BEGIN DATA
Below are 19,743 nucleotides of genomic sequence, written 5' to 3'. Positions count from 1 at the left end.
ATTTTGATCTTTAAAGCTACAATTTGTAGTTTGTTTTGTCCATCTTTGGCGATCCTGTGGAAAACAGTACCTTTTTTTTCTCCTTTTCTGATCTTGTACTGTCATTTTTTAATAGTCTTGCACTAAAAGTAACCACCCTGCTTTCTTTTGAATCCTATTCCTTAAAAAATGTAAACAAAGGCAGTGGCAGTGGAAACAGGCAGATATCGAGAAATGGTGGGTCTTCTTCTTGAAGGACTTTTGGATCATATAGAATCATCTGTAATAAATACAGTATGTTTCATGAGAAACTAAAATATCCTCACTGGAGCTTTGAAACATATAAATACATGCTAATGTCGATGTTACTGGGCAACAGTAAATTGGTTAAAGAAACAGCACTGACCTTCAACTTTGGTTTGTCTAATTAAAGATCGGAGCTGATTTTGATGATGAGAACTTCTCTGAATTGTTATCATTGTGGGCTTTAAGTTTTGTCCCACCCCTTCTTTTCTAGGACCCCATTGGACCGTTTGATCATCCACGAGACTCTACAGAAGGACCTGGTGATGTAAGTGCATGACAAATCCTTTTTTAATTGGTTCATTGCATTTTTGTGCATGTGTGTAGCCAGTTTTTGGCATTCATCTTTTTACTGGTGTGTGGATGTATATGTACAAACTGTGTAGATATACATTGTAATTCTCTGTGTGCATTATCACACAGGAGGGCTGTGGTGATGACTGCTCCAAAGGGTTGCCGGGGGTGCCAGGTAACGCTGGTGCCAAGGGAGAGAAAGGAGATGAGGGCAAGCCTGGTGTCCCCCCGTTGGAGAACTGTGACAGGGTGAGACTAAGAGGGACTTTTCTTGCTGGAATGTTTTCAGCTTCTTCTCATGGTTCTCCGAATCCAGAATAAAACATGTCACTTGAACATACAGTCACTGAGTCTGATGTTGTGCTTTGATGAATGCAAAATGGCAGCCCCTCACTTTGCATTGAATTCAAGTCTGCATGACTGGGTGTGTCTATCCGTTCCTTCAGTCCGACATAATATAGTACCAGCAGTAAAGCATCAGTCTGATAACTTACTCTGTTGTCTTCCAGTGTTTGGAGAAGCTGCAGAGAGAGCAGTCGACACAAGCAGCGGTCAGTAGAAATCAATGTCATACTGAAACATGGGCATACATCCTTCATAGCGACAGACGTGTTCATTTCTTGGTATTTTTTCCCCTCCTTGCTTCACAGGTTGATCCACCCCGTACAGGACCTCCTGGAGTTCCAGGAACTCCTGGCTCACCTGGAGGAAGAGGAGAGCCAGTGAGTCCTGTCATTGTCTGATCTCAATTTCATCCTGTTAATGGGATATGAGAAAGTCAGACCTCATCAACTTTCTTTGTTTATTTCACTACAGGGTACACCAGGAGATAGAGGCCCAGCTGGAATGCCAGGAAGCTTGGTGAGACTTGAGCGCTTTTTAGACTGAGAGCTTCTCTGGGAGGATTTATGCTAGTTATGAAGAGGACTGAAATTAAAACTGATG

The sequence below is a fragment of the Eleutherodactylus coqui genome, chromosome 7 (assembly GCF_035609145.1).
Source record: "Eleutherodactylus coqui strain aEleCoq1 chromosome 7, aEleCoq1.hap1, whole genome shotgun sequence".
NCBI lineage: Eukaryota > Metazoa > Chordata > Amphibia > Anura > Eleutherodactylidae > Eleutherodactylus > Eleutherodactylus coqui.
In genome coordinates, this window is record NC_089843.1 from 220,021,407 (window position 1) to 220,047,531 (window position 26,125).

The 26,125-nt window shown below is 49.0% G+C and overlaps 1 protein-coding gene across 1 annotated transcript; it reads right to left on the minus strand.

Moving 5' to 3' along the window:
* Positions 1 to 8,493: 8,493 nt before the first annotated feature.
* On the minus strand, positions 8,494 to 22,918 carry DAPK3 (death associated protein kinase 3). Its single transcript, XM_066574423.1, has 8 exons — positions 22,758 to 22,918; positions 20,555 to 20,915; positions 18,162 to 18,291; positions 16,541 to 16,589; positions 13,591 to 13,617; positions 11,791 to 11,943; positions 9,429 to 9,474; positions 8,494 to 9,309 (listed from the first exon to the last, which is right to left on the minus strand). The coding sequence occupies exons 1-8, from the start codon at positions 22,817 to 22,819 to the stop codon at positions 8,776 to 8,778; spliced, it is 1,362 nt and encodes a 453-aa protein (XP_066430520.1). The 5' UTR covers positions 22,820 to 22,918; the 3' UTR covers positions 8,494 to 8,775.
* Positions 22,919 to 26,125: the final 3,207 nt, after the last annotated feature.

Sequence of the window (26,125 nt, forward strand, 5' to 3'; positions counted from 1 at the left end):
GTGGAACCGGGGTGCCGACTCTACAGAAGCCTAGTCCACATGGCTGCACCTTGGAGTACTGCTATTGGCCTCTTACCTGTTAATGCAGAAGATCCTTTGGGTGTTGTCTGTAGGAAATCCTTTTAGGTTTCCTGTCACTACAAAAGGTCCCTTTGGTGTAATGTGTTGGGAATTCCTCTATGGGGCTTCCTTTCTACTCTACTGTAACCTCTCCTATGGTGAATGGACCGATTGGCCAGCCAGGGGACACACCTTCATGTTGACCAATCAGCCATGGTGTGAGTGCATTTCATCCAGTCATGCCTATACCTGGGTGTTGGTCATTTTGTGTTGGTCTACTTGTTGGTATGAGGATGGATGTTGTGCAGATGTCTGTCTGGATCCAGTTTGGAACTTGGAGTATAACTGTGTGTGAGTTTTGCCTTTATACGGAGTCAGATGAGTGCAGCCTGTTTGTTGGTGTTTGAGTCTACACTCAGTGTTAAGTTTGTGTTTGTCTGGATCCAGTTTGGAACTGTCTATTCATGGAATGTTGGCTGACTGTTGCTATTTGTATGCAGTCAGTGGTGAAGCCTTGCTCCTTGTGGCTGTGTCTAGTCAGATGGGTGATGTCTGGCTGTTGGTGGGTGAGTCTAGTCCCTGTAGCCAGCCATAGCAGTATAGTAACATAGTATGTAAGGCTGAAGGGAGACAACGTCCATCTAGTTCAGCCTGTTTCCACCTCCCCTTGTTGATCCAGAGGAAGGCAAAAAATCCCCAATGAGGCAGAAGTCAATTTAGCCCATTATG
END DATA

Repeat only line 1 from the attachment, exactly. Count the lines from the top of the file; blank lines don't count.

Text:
Below are 19,743 nucleotides of genomic sequence, written 5' to 3'. Positions count from 1 at the left end.